This is Diana Nyad for KCRW, and this is The Score.
Early on in Tiger Woods' career, comparisons to Michael Jordan were thrown around. The best among the elite, men of color, yet unwilling to stand up for human rights causes, athletes long on vast wealth and corporate power, short on social conscience. Well, Tiger was but a cub back then. Watching the now 31 year-old Tiger yesterday at the National Press Club in Washington, you flashed to the possibility that, should Barack Obama not become our country's first black president, Tiger Woods just may climb atop that pedestal one day.
At a press conference to announce a DC-area tournament to be played over the 4th of July weekend, Woods conducted himself in a bold, diplomatic, and political manner that would behoove George W. to study. Woods will not only play the new event, he'll host it, with his charity, The Tiger Woods Foundation, as primary beneficiary. Woods' version of No Child Left Behind is action, not rhetoric. His Learning Center in California hosts some 5,000 kids a year, who spend time with state-of-the art technology and experts who help inspire them to envision what they might want to pursue when they grow up. Tiger intends to build a similar Learning Center on the East Coast. When he strode into the press conference yesterday, he made a bee-line to the kids seated in the front row and shook all their hands. He didn't tousle their hair. He shook their hands. He said if his Learning Centers can have an impact here, "there's no reason we can't have an impact globally." The man sounds like Margaret Meade.
At the end, Tiger slowed his speech and said the reason he wanted this tournament to take place over the 4th of July was to honor our country's military. He spoke reverently of his father, who died this past year, and his service as a Green Beret. He announced that any active military personnel would be granted free admission to the tournament.
Tiger has all the sincere speak and charisma and timing instincts most politicians dream of. And, like any smart politician, he knows the power of his clout. He is now demanding from almost every tournament he enters that some, if not all, of the charity proceeds go to his Foundation. Let's be perfectly clear about one thing: Tiger Woods is no Michael Jordan. Or I should say, Michael Jordan is no Tiger Woods.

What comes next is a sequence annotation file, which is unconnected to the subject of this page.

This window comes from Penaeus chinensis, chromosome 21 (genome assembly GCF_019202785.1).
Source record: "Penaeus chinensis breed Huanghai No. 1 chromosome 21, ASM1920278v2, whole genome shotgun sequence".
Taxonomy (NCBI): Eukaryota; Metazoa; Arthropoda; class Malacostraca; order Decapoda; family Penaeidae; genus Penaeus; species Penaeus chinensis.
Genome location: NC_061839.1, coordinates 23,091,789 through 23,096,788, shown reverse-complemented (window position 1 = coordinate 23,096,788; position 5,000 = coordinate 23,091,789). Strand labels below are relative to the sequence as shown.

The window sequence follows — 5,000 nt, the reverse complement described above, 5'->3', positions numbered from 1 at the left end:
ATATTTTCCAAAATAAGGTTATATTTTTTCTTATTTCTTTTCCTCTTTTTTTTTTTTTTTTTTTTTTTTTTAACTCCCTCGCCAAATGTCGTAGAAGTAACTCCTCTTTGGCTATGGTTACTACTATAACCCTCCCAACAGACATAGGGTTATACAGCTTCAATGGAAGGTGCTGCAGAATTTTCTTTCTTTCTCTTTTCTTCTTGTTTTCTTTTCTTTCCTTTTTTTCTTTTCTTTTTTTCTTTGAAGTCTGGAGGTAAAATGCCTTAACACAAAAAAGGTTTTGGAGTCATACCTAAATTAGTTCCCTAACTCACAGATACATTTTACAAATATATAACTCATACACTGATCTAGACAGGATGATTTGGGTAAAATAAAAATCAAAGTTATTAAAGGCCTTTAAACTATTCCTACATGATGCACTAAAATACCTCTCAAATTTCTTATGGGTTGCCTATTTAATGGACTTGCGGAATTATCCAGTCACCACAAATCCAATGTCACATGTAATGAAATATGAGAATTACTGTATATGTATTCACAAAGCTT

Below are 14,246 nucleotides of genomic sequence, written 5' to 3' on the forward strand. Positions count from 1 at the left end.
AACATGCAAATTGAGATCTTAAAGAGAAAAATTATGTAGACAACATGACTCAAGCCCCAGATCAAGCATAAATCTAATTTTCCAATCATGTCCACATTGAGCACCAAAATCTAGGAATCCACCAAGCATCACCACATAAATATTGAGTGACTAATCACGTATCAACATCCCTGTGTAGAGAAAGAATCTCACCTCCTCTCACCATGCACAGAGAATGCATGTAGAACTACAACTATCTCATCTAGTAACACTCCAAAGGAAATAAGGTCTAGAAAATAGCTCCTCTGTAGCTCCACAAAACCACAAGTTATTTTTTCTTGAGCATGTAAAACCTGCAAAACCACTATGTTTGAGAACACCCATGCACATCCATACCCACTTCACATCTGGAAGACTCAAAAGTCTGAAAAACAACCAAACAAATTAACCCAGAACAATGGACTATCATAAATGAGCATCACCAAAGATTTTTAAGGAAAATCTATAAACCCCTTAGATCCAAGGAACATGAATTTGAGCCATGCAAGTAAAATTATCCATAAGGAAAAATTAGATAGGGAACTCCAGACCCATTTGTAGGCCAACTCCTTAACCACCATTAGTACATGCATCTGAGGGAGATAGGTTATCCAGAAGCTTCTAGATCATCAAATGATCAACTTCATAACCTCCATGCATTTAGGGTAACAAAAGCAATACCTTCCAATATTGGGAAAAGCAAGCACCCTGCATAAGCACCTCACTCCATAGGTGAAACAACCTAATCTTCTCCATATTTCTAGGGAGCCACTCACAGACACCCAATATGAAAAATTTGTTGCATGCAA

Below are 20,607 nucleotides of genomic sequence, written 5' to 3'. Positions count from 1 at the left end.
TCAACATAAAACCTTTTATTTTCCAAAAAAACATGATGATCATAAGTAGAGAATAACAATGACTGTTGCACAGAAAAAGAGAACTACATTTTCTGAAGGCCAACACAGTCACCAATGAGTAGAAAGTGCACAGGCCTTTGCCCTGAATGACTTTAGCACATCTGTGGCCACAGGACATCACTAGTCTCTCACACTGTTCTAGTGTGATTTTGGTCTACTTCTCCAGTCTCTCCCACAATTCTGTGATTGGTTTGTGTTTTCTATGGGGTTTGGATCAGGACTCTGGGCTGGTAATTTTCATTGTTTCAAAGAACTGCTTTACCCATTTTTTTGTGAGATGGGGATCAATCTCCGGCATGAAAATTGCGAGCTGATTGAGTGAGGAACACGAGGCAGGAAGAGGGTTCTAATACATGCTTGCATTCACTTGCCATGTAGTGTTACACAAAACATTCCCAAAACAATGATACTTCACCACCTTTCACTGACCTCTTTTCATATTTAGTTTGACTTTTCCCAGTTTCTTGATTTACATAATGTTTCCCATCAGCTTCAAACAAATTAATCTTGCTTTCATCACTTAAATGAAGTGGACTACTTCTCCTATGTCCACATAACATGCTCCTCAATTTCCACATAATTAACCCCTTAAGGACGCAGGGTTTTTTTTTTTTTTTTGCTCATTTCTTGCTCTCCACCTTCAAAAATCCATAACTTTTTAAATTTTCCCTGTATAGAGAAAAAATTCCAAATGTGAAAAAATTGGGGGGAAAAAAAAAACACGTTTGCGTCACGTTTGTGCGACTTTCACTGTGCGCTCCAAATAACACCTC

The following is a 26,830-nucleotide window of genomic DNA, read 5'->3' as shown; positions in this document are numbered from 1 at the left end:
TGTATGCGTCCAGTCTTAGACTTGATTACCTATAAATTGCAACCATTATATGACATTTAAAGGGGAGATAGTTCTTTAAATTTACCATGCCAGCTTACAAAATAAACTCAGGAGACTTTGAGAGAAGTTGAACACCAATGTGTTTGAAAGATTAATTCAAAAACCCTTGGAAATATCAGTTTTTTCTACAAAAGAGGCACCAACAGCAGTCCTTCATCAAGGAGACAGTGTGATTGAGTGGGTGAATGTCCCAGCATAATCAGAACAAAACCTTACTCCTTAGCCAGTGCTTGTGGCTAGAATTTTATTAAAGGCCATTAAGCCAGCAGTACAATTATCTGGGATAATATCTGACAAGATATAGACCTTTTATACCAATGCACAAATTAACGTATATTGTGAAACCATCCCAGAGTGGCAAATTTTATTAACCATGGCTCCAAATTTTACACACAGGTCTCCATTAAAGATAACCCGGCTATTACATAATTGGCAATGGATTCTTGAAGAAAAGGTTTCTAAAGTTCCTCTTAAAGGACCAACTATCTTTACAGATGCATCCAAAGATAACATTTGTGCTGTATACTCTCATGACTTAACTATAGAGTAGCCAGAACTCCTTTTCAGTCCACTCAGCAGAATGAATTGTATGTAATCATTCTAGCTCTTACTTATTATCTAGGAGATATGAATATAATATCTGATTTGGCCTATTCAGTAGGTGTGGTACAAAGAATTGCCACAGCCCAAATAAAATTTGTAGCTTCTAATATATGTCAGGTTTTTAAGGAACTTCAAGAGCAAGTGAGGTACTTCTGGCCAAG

On the pure sport side of golf, with Tiger the only story that we seem to care about week to week, there was a wonderful unlikely victory on the PGA tour last weekend. Mark Wilson was like thousands of young golfers around the world. As a teenager, he hit the ball long and showed impressive talent. He honed his game and made it into the upper echelon, the pros. This past weekend's Honda Classic was his 111th PGA tournament. Wilson wasn't ranked even in the top 250 players on tour when he teed off in Palm Beach Gardens, Florida. He had no reason to enter this tournament with the mind-set of a winner. This is reality for the majority of professional golfers. Their goals are to make the cut and bank enough cash to keep their families from impatiently or compassionately convincing them to pat themselves on the back for making it this far, stash their sticks in the basement, and get a real job. That was Mark Wilson's world as of last week.
On Friday, his caddie made a blunder, one that probably would have slid by without notice by officials. But Wilson reported the gaff and it cost him two crucial strokes. Never mind, by Sunday he was in a playoff, and by Monday he had won his first ever PGA event. His check ca-chinged in at $990,000. That should keep his dream alive for a while.
One last golf note. Hall of Famer Nancy Lopez, now 50, is making a comeback and I'm not going to nay-say her chances. If Martina could win a U.S. Open title at 50, I don't know why Nancy Lopez couldn't put together a few superior rounds of golf.
This is Diana Nyad for KCRW, and that's The Score.